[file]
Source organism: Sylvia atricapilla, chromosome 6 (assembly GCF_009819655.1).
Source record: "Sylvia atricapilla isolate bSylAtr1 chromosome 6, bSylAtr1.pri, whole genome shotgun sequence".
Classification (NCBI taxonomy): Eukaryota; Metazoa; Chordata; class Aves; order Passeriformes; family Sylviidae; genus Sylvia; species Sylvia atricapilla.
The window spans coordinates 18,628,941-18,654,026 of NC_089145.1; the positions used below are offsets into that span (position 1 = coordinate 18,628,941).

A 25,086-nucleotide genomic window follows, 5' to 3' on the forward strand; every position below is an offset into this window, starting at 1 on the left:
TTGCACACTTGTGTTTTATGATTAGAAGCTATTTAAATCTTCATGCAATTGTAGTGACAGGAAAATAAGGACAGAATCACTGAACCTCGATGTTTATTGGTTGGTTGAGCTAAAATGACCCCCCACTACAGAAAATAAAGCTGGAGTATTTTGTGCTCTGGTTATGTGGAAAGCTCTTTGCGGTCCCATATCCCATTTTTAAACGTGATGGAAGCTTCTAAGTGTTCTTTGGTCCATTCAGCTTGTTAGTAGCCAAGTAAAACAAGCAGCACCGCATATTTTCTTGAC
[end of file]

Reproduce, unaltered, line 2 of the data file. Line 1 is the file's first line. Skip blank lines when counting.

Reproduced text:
Source record: "Sylvia atricapilla isolate bSylAtr1 chromosome 6, bSylAtr1.pri, whole genome shotgun sequence".